Chicken on the Run Near Lake Charles, Louisiana.
Mardi Gras is the love of life. It is the harmonic convergence of our food, our music, our creativity, our eccentricity, our neighborhoods, and our joy of living. All at once. – Chris Rose
To really understand what a Chicken Run is, you must understand the cultural significance of the above statement.
Zydeco music was playing by a live band in the back of a parade-like float being pulled by a tractor trailer. I saw him out of the corner of my eye, an old man with a shiny washboard on his chest, a cigarette hanging out of his mouth, and strumming his fingers to the music alongside a young man playing the accordion.
Then I saw the leader of the group, Rodney Victorian. He was the grandson of one of the founders of the Iowa (pronounced “Ioway”) Chicken Run. Iowa is a small town outside of Lake Charles with a population of about 3000. The Iowa Chicken Run had been started to keep the heritage and cultural traditions of Southwest Louisiana alive for future generations. Rodney was a cowboy hat-wearing, happy-faced Louisianan. Everyone here knows he has the passion and spirit of his grandfather. This is HIS event and just watching him enjoy it. You can instantly tell he does this for the love of the event and what it represents. Then, with the blowing of the whistle, the caravan begins…
Chicken on the Run Near Lake Charles, Louisiana
Coming into this scene, at first, I thought, “what on earth is this?” but more visuals began to appear – cages of chickens being pulled in a trailer with a zydeco band, hundreds of ATV’s, and people gathering around in droves.
The people were dressed in customary costumes (purple, green, and gold were the colors of the day).
They had congregated in a spot off of Highway 90 for the annual Iowa Chicken Run. Honestly, I have never seen anything like it, as it had a sort of a party vibe to it and delivered a true backcountry Louisiana experience of Mardi Gras. It was much different than anything that goes on in New Orleans or Lake Charles for sure. I had spoken to quite a few people from Louisiana, who had heard of chicken runs but had never experienced one themselves, so they certainly are a very distinct cultural tradition in this area.
So, what the Heck IS a Chicken Run? Chicken on the RUN!
Apparently, it is a rural Mardi Gras tradition in parts of Southwest Louisiana. My impression of the area is that the people here are some of the nicest people you will ever meet. Life may be simple here, but these people sure do know how to make you feel welcome and at home.
Let me explain: Basically, the Chicken Run is a ceremonial re-enactment of the past when people used to go house to house and gather ingredients to make a large vat of gumbo.
Gumbo is a stew or a thick soup that is primarily made with chicken and vegetables, but really it can be made with just about anything: shrimp, pork, beef, plus all kinds of vegetables from okra to collard greens to tomatoes. It originated in Southern Louisiana in the 18th century. During this time, the locals created what has become somewhat of a parade today, where they go into rural areas, stop at homes, and ask the homeowners for one or two ingredients for the gumbo.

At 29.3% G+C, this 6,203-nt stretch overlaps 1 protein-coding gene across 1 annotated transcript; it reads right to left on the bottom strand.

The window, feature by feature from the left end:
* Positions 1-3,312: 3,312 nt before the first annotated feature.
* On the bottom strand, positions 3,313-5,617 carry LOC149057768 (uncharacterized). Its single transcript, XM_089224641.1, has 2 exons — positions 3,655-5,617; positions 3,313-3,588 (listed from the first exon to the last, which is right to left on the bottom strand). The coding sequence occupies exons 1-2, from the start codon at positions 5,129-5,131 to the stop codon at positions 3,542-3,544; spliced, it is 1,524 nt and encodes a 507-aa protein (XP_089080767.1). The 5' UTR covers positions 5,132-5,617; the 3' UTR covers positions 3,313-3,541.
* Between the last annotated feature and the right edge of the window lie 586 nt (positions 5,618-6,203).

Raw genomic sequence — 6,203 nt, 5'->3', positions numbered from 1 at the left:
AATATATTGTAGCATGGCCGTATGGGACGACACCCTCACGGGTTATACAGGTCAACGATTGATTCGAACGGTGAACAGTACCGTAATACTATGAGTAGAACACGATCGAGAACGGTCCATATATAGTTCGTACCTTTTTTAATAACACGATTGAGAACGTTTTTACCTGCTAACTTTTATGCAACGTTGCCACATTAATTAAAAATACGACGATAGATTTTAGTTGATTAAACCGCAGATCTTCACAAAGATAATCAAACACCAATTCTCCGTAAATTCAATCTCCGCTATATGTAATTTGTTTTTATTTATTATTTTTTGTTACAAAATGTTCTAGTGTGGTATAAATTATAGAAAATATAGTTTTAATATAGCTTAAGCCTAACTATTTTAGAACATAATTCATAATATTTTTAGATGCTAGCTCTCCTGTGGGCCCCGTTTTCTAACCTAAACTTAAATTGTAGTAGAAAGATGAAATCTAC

In the meantime, some owners used to offer up a chicken, so today, they bring the chickens in cages and one guy then grabs a chicken, hangs it upside down in a crowd, and then lets it loose!
The kids go wild and start to chase the chicken until someone catches it.
The symbolism here is that it would go into the chicken gumbo, but Rodney get’s the chickens back and puts them back in the cages. They then rotate the chickens for the next stop.
Chicken on the Run Near Lake Charles, Louisiana
So this goes on and on from house to house, gathering the ingredients until the make the final stop at a large open area, where a communal pot of gumbo is waiting for everyone to try!
The “Iowa Chicken Run” is considered an authentic Cajun Mardi Gras event in that you are riding on a “hayride” chasing after a chicken on the run. We stopped at different homes along the way and toe taped to zydeco music till we received the ingredients we needed to make the communal gumbo, which was served on the final stop.
A Chicken on the Run! Lake Charles, Louisiana
Iowa Chicken Run – This was the 38th annual Iowa Chicken run and follows a route along Highway 90 in Iowa, LA. The doors open at 8 am at the Knights of Columbus Hall, the floats start the line up at 9 am and then parade route starts at 10 am, finishing around 1 pm, just in time for some… you guessed it! Gumbo and a zydeco dance! This is practically a day long even that runs like a community parade. You can pay a small fee to be on one of the floats as it winds its way through the community. At each stop, Rodney will get the chickens out, talk to the homeowner, dance to the zydeco music, then hang the chicken upside down and let it go in the yard full of kids.
Disclosure: My trip to the Iowa Chicken Run was sponsored by the Lake Charles, Louisiana Tourism Board.